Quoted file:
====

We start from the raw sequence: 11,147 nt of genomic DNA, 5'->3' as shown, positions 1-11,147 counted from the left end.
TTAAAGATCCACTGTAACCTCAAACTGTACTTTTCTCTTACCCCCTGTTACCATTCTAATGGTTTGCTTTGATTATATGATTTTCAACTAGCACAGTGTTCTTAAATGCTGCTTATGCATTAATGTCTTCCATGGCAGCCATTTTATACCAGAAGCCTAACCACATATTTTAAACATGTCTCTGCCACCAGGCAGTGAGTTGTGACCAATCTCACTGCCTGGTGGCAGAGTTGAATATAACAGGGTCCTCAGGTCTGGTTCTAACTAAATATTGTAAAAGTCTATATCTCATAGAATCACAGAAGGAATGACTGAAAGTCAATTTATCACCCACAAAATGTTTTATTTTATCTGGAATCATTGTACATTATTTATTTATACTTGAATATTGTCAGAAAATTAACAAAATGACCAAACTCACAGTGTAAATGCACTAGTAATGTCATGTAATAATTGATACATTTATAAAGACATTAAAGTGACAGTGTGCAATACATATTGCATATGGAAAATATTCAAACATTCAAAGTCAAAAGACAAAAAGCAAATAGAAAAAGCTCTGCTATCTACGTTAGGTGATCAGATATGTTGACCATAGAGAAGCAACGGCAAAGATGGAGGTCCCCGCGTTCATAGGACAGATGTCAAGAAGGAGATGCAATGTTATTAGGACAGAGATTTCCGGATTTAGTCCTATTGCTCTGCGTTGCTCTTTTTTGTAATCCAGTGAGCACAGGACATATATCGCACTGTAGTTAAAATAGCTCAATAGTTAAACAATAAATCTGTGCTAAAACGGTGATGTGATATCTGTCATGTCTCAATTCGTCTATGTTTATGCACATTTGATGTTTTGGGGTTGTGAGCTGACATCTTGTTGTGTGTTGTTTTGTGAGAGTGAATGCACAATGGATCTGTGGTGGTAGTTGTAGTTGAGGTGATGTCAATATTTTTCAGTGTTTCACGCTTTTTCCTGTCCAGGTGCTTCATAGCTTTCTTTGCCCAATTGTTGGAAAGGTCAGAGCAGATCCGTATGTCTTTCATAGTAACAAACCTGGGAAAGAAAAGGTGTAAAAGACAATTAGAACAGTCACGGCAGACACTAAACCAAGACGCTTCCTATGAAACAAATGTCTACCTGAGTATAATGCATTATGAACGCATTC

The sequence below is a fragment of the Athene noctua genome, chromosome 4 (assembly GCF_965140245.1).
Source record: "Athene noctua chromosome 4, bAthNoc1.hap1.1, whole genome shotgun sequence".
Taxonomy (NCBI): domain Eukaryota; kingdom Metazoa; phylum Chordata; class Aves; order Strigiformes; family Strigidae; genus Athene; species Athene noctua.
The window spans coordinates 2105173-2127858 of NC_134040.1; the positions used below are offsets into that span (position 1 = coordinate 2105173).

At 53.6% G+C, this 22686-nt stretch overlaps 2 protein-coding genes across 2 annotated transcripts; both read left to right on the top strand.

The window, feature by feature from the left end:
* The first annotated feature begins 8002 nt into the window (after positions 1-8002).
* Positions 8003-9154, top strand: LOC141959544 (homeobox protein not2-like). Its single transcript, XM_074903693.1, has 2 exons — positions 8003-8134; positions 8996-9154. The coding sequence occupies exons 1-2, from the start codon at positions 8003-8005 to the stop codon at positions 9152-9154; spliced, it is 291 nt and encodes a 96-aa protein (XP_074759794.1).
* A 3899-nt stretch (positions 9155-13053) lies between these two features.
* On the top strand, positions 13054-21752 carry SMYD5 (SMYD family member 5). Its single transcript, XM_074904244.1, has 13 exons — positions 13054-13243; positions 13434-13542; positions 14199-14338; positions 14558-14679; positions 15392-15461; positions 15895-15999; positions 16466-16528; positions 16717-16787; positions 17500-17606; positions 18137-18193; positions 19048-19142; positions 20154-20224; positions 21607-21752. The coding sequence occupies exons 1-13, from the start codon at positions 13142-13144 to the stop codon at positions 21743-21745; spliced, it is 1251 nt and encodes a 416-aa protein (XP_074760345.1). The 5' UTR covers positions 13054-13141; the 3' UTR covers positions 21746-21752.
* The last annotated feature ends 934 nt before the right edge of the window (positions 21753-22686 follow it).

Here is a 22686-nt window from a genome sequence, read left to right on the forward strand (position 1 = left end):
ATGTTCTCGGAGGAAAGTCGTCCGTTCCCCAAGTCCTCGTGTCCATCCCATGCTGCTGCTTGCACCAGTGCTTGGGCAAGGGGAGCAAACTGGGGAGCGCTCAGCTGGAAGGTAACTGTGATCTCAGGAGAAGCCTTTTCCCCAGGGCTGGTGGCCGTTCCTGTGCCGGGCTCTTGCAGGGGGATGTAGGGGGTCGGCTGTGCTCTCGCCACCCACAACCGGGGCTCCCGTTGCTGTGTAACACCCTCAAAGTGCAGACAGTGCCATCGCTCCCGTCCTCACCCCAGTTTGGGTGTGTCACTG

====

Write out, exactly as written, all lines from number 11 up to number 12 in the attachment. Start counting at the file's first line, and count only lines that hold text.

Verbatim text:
* A 3899-nt stretch (positions 9155-13053) lies between these two features.
* On the top strand, positions 13054-21752 carry SMYD5 (SMYD family member 5). Its single transcript, XM_074904244.1, has 13 exons — positions 13054-13243; positions 13434-13542; positions 14199-14338; positions 14558-14679; positions 15392-15461; positions 15895-15999; positions 16466-16528; positions 16717-16787; positions 17500-17606; positions 18137-18193; positions 19048-19142; positions 20154-20224; positions 21607-21752. The coding sequence occupies exons 1-13, from the start codon at positions 13142-13144 to the stop codon at positions 21743-21745; spliced, it is 1251 nt and encodes a 416-aa protein (XP_074760345.1). The 5' UTR covers positions 13054-13141; the 3' UTR covers positions 21746-21752.